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Stuart Johnson, Deseret News
Randy Sessions from the Box Elder Mosquito Abatement District puts sentinel chickens into a container Monday.

PROVO — Despite their best efforts to get out of it, Luella and Lacy Leghorn are among the 450 sentinel chickens posted throughout the state to herald West Nile virus activity.

Sentinel chickens — slick cream-colored leghorn girls — were stacked seven cage layers deep in steel mesh towers Monday for the annual distribution, which drew mosquito abatement staffers statewide to the Utah County mosquito abatement office.

The placid poultry are a reservoir for the virus and one of the first places the virus is typically detected, according to Utah County Health spokesman Lance Madigan. Unlike horses and people, which may become very sick when infected but are "dead-end" hosts, the sentinel chickens show no symptoms. So blood is drawn from their wings each week to check for it.

Ideal conditions for the virus-laden mosquito population include a wet spring and very hot summer, but it's impossible to predict how severely West Nile will hit an area, said Gary Hatch, Davis mosquito abatement director. Around April, mosquito control teams go after larvae, then spread their efforts to include adult winged beasties, an effort that continues well into September. In Utah, urban dwellers C. pipiens and marsh-loving C. tarsalis carry the virus.

People can take steps to protect themselves. Health officials promote wearing long sleeves and pants when outdoors from dusk to dawn, the hours these particular mosquitoes snack. They urge use of mosquito repellent, especially with DEET. And they counsel cutting back grass and getting rid of pooled water in the yard, among other steps.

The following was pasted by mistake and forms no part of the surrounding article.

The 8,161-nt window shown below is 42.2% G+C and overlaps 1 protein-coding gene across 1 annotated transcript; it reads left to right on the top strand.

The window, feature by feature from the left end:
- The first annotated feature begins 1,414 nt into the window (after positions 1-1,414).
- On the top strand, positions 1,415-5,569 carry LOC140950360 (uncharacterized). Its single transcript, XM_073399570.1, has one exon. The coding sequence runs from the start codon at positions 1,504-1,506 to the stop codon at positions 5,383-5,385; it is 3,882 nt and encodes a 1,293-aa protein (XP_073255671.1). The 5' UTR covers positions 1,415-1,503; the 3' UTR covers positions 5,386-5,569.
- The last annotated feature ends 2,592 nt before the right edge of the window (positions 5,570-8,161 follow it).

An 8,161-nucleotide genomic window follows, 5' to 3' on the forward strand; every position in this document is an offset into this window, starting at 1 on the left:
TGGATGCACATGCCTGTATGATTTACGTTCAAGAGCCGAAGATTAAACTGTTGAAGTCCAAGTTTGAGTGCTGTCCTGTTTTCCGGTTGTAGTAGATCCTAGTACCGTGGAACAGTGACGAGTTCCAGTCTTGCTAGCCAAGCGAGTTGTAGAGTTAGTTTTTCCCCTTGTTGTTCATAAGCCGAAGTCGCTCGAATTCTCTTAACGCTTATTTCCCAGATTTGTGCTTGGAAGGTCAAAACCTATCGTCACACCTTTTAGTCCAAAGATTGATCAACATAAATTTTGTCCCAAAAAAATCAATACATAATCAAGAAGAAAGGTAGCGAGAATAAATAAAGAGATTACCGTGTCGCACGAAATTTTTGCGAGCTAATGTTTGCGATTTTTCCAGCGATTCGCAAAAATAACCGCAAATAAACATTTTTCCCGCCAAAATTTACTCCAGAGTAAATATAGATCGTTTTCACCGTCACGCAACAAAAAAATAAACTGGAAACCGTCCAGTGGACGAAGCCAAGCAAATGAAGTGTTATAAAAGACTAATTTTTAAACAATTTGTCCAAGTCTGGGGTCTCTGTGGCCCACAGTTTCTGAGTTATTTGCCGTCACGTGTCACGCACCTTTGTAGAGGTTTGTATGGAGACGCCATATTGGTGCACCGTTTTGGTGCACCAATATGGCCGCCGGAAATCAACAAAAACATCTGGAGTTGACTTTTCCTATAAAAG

The mosquito abatement crews brought everything from dog crates to slatted wooden boxes to transport the chickens, which will be placed in small groups at preselected sites known for mosquito activity.

Needs vary in communities. Salt Lake City's mosquito abatement assistant manager Dennis Kiyoguchi, for instance, picked up 20 birds, as did Magna and South Salt Lake to round out coverage in Salt Lake County. Utah County maintains four flocks of five birds each, while Brett Marchant and Whitney Peck grabbed 30 birds for Summit County. Hatch picked up 60 birds that will be distributed in a dozen Davis County locations.

Early in the process, Luella Leghorn evaded capture and claimed a shady spot on the trailer under the stacked cages, until Randy Sessions, Box Elder's mosquito abatement manager, grabbed her for the trip north, along with 60 others that will be split between his district, Bear River and Logan. Magna's Ryan Lusty cornered Lacy as she was sneaking across the parking lot.

John Johnson picked up 10 sentinels for two little flocks in Sevier County, then loaded an extra 20 that will serve as "reservists" for southern Utah. Sevier, he noted, is one of the rare Utah counties that has had no detected West Nile virus, although one resident got the virus while out of the area. "It's not if, but when," Johnson said.

Mosquito pools are also tested statewide for West Nile. But this year, the state lab will not test dead corvids — a bird family including crows, jays and magpies — and raptors for the virus, although Salt Lake Valley Health Department will as part of a study. "It wasn't the most effective surveillance tool we've had," said Jodee Summers, an epidemiologist with the Utah Department of Health, so it was cut when funding dropped.

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